STAR WARS Episode I: THE PHANTOM MENACE (1999)

Review by Derrick Carter

Running Time: 2 hours 16 minutes

MPAA Rating: PG for Sci-Fi Action/Violence

PhantomMenace poster

Directed by: George Lucas

Written by: George Lucas

Starring: Liam Neeson, Ewan McGregor, Natalie Portman, Jake Lloyd, Ahmed Best, Pernilla August, Ray Park, Anthony Daniels, Kenny Baker, Silas Carson, Andy Secombe, Frank Oz, Samuel L. Jackson, Terence Stamp, Brian Blessed, Sofia Coppola & Keira Knightley

2015 brings tons of new sequels for many nostalgic film series, the biggest being STAR WARS Episode VII. Like many kids of the 90’s, I grew up watching Episodes IV-VI on a regular basis. Darth Vader was one of the greatest villains of all time and I loved how this space opera series treated me like an adult with its serious storytelling. The original STAR WARS trilogy was an intergalactic battle between good and evil that deserved the fan base built around it. Enter 1999 and the much maligned Episode I. This blockbuster was garnering huge buzz. It was the second highest grossing film of the 90’s (behind TITANIC), but it now carries a much maligned reputation. While I don’t think PHANTOM MENACE is quite as bad as everyone says it is (I’ll get into why), it’s a major disappointment.

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Turns out this epic saga began with a taxation on trade routes. Qui-Gon Jinn and Obi-Wan Kenobi are two Jedi knights (powerful warriors with a telekinetic ability known as the Force and deadly lightsabers) sent to negotiate a peaceful solution with the villainous Trade Federation. This kicks off a quest to save the peaceful planet of Naboo, thus throwing all sorts of alien beings, planetary battles, and the possibility of a prophecy being fulfilled in a young slave named Anakin Skywalker. That’s the basic outline of the plot, but there’s also an undercurrent of two evil Sith lords (powerful warriors using Jedi powers for darker purposes) at play.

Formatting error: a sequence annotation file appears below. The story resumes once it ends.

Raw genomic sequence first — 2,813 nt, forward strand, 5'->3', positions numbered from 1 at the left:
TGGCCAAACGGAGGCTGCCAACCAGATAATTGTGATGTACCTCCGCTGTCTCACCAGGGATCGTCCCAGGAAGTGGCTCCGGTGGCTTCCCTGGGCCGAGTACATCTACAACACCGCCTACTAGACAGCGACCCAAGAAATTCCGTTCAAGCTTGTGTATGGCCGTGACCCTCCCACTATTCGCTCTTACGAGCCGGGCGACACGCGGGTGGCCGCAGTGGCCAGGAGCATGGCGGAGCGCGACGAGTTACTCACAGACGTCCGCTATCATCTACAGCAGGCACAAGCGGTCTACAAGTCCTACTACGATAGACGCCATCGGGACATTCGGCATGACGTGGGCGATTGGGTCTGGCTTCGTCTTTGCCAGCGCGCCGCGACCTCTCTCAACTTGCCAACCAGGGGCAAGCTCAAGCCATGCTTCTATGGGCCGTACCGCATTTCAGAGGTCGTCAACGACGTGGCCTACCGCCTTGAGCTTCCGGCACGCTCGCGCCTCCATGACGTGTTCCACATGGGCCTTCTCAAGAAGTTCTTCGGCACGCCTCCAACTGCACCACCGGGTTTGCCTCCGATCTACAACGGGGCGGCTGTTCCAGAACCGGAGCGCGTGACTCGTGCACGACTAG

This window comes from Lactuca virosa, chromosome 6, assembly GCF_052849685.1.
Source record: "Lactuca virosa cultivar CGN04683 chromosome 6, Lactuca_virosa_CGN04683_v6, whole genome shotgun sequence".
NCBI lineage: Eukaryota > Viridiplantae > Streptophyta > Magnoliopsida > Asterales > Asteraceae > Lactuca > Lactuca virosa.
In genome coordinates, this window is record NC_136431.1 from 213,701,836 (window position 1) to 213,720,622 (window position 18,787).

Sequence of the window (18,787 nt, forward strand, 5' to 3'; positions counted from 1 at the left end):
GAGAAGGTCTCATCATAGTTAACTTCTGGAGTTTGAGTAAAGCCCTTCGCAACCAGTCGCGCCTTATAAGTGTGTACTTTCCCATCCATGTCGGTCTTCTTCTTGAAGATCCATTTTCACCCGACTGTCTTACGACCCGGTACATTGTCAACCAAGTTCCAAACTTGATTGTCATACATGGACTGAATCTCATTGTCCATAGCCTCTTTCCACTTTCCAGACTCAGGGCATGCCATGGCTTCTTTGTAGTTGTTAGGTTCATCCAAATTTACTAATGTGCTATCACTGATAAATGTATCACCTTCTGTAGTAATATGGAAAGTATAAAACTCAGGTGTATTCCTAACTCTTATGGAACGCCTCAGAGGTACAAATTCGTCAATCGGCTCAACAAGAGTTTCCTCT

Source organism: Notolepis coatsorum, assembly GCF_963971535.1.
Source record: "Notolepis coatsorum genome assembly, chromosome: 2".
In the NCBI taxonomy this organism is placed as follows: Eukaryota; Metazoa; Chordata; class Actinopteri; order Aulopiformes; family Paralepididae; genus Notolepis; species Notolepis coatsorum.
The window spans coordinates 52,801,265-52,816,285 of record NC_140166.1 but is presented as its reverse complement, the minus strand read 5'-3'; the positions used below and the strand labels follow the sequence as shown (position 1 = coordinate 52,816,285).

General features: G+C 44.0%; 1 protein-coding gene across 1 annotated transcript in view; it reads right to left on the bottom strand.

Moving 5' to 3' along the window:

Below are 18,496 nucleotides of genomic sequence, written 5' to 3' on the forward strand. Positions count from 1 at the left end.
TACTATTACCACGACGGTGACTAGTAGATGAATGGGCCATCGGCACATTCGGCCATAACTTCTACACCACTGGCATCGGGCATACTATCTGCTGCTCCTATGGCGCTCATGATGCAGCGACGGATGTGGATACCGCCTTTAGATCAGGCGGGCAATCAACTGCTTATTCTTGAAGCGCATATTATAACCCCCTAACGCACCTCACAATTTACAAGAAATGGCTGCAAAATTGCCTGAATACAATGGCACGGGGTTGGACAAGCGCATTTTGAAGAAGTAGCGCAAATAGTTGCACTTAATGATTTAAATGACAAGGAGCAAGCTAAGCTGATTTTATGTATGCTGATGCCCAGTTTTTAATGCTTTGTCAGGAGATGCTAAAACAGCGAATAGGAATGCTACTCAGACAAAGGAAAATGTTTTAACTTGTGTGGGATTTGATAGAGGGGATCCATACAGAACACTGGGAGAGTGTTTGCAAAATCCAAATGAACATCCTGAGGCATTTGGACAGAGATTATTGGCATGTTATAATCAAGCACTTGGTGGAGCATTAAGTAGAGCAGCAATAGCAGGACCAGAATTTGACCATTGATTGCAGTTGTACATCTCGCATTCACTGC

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That summary might clue you in to the first big problem with PHANTOM MENACE. You’re telling me that this epic saga of Light Side and Dark Side, planet-sized weapons, and the ultimate conflict between good and evil sprang from a taxation? This isn’t colonial times of early America. This is freaking outer space! Surely, there could have been far more inventive ways of kicking this whole prequel trilogy off. The political talk has no real place in a Star Wars movie either, as the other films focused on interesting characters and simple (but powerful) plots. I remember being bored out of my mind when I saw PHANTOM MENACE on the big screen back in 1999 (I was in second grade). Maybe, George Lucas’s reasoning behind the annoying cartoon character sidekick that is Jar-Jar Binks was to entertain the kids. In this sense, it feels like the younger audience is being spoken down to and that’s something the original trilogy never did. To make matters even worse, there’s pointless clutter surrounding every scene. This is especially evident in the side antics of a lengthy Pod-Race scene. These silly quick bits amount to little more than George Lucas trying to show off.